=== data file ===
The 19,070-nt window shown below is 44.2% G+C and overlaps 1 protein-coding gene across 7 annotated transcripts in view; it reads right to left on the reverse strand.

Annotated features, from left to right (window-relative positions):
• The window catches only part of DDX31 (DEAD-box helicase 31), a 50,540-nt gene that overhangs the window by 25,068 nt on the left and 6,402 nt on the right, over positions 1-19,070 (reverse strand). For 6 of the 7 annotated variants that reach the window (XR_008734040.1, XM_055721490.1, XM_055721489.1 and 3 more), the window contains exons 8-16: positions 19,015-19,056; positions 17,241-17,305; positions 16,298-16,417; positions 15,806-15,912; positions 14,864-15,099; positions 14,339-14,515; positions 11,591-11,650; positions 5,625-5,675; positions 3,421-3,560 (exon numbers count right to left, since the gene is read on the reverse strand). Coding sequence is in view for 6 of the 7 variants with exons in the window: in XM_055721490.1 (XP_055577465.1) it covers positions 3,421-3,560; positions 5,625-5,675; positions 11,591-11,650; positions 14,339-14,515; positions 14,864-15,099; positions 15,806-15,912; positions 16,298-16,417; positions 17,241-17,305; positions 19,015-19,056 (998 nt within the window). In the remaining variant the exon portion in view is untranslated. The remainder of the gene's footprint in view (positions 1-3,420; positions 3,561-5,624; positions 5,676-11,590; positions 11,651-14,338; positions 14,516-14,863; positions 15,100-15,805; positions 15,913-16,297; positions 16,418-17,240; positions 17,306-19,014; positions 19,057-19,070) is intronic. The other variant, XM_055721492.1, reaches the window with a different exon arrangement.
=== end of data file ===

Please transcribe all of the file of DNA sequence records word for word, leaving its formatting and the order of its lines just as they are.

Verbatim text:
The 19,070-nt window shown below is 44.2% G+C and overlaps 1 protein-coding gene across 7 annotated transcripts in view; it reads right to left on the reverse strand.

Annotated features, from left to right (window-relative positions):
• The window catches only part of DDX31 (DEAD-box helicase 31), a 50,540-nt gene that overhangs the window by 25,068 nt on the left and 6,402 nt on the right, over positions 1-19,070 (reverse strand). For 6 of the 7 annotated variants that reach the window (XR_008734040.1, XM_055721490.1, XM_055721489.1 and 3 more), the window contains exons 8-16: positions 19,015-19,056; positions 17,241-17,305; positions 16,298-16,417; positions 15,806-15,912; positions 14,864-15,099; positions 14,339-14,515; positions 11,591-11,650; positions 5,625-5,675; positions 3,421-3,560 (exon numbers count right to left, since the gene is read on the reverse strand). Coding sequence is in view for 6 of the 7 variants with exons in the window: in XM_055721490.1 (XP_055577465.1) it covers positions 3,421-3,560; positions 5,625-5,675; positions 11,591-11,650; positions 14,339-14,515; positions 14,864-15,099; positions 15,806-15,912; positions 16,298-16,417; positions 17,241-17,305; positions 19,015-19,056 (998 nt within the window). In the remaining variant the exon portion in view is untranslated. The remainder of the gene's footprint in view (positions 1-3,420; positions 3,561-5,624; positions 5,676-11,590; positions 11,651-14,338; positions 14,516-14,863; positions 15,100-15,805; positions 15,913-16,297; positions 16,418-17,240; positions 17,306-19,014; positions 19,057-19,070) is intronic. The other variant, XM_055721492.1, reaches the window with a different exon arrangement.